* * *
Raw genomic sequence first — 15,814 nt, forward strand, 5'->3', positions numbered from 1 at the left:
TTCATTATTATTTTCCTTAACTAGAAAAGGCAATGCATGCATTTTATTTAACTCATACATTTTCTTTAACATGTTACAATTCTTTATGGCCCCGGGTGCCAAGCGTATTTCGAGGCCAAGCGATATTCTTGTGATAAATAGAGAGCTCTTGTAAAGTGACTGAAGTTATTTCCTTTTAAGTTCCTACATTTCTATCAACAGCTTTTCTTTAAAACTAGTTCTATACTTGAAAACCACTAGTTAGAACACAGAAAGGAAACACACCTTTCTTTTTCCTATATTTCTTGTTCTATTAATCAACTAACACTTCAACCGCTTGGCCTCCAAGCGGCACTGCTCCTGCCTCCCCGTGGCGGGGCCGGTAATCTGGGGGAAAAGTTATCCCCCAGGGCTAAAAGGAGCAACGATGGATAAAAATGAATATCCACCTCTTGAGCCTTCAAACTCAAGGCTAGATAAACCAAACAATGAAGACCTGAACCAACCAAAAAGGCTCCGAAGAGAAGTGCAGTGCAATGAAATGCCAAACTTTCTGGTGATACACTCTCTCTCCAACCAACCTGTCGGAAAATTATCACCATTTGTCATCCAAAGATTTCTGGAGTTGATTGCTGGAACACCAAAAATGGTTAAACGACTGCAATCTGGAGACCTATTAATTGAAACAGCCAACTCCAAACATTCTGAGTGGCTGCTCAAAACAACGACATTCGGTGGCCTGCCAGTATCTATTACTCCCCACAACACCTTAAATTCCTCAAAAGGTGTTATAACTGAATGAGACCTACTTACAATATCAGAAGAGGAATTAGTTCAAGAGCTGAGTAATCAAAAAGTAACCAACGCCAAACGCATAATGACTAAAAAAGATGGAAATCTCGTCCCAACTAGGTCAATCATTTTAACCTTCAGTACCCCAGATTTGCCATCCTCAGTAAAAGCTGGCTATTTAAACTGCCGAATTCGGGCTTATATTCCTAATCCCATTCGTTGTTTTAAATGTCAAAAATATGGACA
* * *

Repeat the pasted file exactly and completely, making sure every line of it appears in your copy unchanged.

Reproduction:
Raw genomic sequence first — 15,814 nt, forward strand, 5'->3', positions numbered from 1 at the left:
TTCATTATTATTTTCCTTAACTAGAAAAGGCAATGCATGCATTTTATTTAACTCATACATTTTCTTTAACATGTTACAATTCTTTATGGCCCCGGGTGCCAAGCGTATTTCGAGGCCAAGCGATATTCTTGTGATAAATAGAGAGCTCTTGTAAAGTGACTGAAGTTATTTCCTTTTAAGTTCCTACATTTCTATCAACAGCTTTTCTTTAAAACTAGTTCTATACTTGAAAACCACTAGTTAGAACACAGAAAGGAAACACACCTTTCTTTTTCCTATATTTCTTGTTCTATTAATCAACTAACACTTCAACCGCTTGGCCTCCAAGCGGCACTGCTCCTGCCTCCCCGTGGCGGGGCCGGTAATCTGGGGGAAAAGTTATCCCCCAGGGCTAAAAGGAGCAACGATGGATAAAAATGAATATCCACCTCTTGAGCCTTCAAACTCAAGGCTAGATAAACCAAACAATGAAGACCTGAACCAACCAAAAAGGCTCCGAAGAGAAGTGCAGTGCAATGAAATGCCAAACTTTCTGGTGATACACTCTCTCTCCAACCAACCTGTCGGAAAATTATCACCATTTGTCATCCAAAGATTTCTGGAGTTGATTGCTGGAACACCAAAAATGGTTAAACGACTGCAATCTGGAGACCTATTAATTGAAACAGCCAACTCCAAACATTCTGAGTGGCTGCTCAAAACAACGACATTCGGTGGCCTGCCAGTATCTATTACTCCCCACAACACCTTAAATTCCTCAAAAGGTGTTATAACTGAATGAGACCTACTTACAATATCAGAAGAGGAATTAGTTCAAGAGCTGAGTAATCAAAAAGTAACCAACGCCAAACGCATAATGACTAAAAAAGATGGAAATCTCGTCCCAACTAGGTCAATCATTTTAACCTTCAGTACCCCAGATTTGCCATCCTCAGTAAAAGCTGGCTATTTAAACTGCCGAATTCGGGCTTATATTCCTAATCCCATTCGTTGTTTTAAATGTCAAAAATATGGACA